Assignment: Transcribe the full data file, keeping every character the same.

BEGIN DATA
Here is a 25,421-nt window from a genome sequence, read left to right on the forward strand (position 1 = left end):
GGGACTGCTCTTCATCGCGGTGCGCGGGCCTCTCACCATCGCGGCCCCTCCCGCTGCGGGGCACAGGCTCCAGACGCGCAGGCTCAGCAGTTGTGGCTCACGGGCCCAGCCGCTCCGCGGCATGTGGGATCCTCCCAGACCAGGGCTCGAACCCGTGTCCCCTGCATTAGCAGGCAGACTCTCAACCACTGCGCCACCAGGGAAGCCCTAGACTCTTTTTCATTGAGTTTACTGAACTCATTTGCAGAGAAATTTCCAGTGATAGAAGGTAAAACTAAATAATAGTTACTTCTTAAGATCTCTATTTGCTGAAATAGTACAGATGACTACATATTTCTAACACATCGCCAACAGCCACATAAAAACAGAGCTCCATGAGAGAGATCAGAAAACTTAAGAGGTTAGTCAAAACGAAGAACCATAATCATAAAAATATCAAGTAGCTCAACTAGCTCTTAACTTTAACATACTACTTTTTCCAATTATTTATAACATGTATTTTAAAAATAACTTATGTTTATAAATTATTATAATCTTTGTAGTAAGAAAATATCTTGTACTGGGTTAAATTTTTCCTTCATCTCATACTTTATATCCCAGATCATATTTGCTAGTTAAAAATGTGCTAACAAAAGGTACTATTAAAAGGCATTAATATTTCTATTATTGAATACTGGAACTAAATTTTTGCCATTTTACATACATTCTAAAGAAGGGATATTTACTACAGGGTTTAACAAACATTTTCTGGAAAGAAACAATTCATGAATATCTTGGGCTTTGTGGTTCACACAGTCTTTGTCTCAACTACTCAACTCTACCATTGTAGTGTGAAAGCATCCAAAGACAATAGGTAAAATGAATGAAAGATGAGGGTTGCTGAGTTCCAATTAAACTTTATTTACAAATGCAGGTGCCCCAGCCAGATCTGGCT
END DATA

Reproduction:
Here is a 25,421-nt window from a genome sequence, read left to right on the forward strand (position 1 = left end):
GGGACTGCTCTTCATCGCGGTGCGCGGGCCTCTCACCATCGCGGCCCCTCCCGCTGCGGGGCACAGGCTCCAGACGCGCAGGCTCAGCAGTTGTGGCTCACGGGCCCAGCCGCTCCGCGGCATGTGGGATCCTCCCAGACCAGGGCTCGAACCCGTGTCCCCTGCATTAGCAGGCAGACTCTCAACCACTGCGCCACCAGGGAAGCCCTAGACTCTTTTTCATTGAGTTTACTGAACTCATTTGCAGAGAAATTTCCAGTGATAGAAGGTAAAACTAAATAATAGTTACTTCTTAAGATCTCTATTTGCTGAAATAGTACAGATGACTACATATTTCTAACACATCGCCAACAGCCACATAAAAACAGAGCTCCATGAGAGAGATCAGAAAACTTAAGAGGTTAGTCAAAACGAAGAACCATAATCATAAAAATATCAAGTAGCTCAACTAGCTCTTAACTTTAACATACTACTTTTTCCAATTATTTATAACATGTATTTTAAAAATAACTTATGTTTATAAATTATTATAATCTTTGTAGTAAGAAAATATCTTGTACTGGGTTAAATTTTTCCTTCATCTCATACTTTATATCCCAGATCATATTTGCTAGTTAAAAATGTGCTAACAAAAGGTACTATTAAAAGGCATTAATATTTCTATTATTGAATACTGGAACTAAATTTTTGCCATTTTACATACATTCTAAAGAAGGGATATTTACTACAGGGTTTAACAAACATTTTCTGGAAAGAAACAATTCATGAATATCTTGGGCTTTGTGGTTCACACAGTCTTTGTCTCAACTACTCAACTCTACCATTGTAGTGTGAAAGCATCCAAAGACAATAGGTAAAATGAATGAAAGATGAGGGTTGCTGAGTTCCAATTAAACTTTATTTACAAATGCAGGTGCCCCAGCCAGATCTGGCT